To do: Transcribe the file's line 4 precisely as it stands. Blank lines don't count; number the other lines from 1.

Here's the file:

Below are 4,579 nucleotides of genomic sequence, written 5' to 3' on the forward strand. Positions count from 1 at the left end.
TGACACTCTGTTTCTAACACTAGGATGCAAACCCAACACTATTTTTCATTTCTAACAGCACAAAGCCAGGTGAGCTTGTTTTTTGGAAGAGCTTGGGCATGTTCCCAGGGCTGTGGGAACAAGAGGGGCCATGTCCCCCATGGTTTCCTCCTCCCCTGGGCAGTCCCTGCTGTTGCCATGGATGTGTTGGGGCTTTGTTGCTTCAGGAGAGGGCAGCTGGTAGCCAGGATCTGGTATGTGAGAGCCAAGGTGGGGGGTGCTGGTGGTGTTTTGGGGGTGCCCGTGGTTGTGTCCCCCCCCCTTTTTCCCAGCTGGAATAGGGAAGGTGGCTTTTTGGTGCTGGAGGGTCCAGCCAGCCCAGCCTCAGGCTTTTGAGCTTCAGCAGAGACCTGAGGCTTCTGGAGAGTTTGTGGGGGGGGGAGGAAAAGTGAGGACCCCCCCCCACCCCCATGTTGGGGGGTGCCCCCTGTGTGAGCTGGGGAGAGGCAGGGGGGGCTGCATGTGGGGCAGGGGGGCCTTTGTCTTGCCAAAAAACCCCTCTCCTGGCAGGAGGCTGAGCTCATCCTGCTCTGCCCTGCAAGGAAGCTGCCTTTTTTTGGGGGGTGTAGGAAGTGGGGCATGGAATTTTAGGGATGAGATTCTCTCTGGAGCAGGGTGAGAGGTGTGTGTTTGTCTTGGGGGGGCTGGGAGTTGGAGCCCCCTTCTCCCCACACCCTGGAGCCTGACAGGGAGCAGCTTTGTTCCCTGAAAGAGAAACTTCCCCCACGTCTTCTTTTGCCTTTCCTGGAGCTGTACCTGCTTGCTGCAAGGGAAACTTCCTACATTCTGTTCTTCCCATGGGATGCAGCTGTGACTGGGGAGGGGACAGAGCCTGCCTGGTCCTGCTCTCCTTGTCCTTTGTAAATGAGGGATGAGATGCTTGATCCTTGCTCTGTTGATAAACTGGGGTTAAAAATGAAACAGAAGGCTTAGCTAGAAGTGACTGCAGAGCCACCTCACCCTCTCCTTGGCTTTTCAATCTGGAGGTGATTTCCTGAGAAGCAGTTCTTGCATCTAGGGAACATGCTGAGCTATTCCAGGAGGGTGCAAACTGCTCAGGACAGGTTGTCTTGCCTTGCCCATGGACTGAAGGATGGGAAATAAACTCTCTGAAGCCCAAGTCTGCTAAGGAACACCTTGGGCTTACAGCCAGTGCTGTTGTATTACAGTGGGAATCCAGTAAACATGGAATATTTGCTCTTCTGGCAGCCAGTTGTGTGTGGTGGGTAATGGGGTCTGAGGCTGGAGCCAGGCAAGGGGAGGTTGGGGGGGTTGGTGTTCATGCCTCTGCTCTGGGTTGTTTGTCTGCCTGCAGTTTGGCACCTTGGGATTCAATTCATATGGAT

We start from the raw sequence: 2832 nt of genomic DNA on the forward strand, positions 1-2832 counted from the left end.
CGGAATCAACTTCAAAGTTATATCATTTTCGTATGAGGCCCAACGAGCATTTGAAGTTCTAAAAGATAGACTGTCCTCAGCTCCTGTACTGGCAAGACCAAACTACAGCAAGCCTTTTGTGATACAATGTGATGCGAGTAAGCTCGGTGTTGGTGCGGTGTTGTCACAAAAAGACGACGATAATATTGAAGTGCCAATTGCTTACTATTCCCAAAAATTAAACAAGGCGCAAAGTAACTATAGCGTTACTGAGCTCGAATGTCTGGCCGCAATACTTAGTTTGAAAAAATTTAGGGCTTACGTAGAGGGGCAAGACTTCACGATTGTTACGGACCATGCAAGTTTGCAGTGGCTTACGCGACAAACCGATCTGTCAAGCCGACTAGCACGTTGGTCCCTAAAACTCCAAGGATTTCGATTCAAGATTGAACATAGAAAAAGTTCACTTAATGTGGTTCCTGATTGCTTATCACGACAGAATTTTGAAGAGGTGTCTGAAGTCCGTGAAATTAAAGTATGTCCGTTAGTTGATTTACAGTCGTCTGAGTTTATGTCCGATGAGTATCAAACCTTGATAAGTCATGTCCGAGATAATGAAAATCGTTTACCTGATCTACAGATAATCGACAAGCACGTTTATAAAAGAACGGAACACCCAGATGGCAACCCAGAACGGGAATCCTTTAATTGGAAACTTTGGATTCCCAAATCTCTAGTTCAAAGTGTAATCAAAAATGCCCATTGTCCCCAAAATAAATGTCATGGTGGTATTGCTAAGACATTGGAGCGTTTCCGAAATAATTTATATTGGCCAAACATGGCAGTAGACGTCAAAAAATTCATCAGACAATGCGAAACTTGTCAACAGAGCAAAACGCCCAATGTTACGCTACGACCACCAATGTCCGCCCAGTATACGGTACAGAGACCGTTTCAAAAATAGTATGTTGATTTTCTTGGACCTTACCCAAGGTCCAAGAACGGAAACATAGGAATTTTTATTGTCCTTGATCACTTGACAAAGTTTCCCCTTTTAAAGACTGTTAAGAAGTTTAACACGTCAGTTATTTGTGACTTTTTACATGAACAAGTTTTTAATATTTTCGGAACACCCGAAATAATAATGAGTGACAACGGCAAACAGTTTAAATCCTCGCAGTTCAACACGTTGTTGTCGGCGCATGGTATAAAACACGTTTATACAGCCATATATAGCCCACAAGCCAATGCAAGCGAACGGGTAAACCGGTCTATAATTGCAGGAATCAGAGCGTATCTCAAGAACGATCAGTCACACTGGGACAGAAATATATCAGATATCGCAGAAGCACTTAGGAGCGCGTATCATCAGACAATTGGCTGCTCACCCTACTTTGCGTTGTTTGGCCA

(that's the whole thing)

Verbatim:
CGGAATCAACTTCAAAGTTATATCATTTTCGTATGAGGCCCAACGAGCATTTGAAGTTCTAAAAGATAGACTGTCCTCAGCTCCTGTACTGGCAAGACCAAACTACAGCAAGCCTTTTGTGATACAATGTGATGCGAGTAAGCTCGGTGTTGGTGCGGTGTTGTCACAAAAAGACGACGATAATATTGAAGTGCCAATTGCTTACTATTCCCAAAAATTAAACAAGGCGCAAAGTAACTATAGCGTTACTGAGCTCGAATGTCTGGCCGCAATACTTAGTTTGAAAAAATTTAGGGCTTACGTAGAGGGGCAAGACTTCACGATTGTTACGGACCATGCAAGTTTGCAGTGGCTTACGCGACAAACCGATCTGTCAAGCCGACTAGCACGTTGGTCCCTAAAACTCCAAGGATTTCGATTCAAGATTGAACATAGAAAAAGTTCACTTAATGTGGTTCCTGATTGCTTATCACGACAGAATTTTGAAGAGGTGTCTGAAGTCCGTGAAATTAAAGTATGTCCGTTAGTTGATTTACAGTCGTCTGAGTTTATGTCCGATGAGTATCAAACCTTGATAAGTCATGTCCGAGATAATGAAAATCGTTTACCTGATCTACAGATAATCGACAAGCACGTTTATAAAAGAACGGAACACCCAGATGGCAACCCAGAACGGGAATCCTTTAATTGGAAACTTTGGATTCCCAAATCTCTAGTTCAAAGTGTAATCAAAAATGCCCATTGTCCCCAAAATAAATGTCATGGTGGTATTGCTAAGACATTGGAGCGTTTCCGAAATAATTTATATTGGCCAAACATGGCAGTAGACGTCAAAAAATTCATCAGACAATGCGAAACTTGTCAACAGAGCAAAACGCCCAATGTTACGCTACGACCACCAATGTCCGCCCAGTATACGGTACAGAGACCGTTTCAAAAATAGTATGTTGATTTTCTTGGACCTTACCCAAGGTCCAAGAACGGAAACATAGGAATTTTTATTGTCCTTGATCACTTGACAAAGTTTCCCCTTTTAAAGACTGTTAAGAAGTTTAACACGTCAGTTATTTGTGACTTTTTACATGAACAAGTTTTTAATATTTTCGGAACACCCGAAATAATAATGAGTGACAACGGCAAACAGTTTAAATCCTCGCAGTTCAACACGTTGTTGTCGGCGCATGGTATAAAACACGTTTATACAGCCATATATAGCCCACAAGCCAATGCAAGCGAACGGGTAAACCGGTCTATAATTGCAGGAATCAGAGCGTATCTCAAGAACGATCAGTCACACTGGGACAGAAATATATCAGATATCGCAGAAGCACTTAGGAGCGCGTATCATCAGACAATTGGCTGCTCACCCTACTTTGCGTTGTTTGGCCA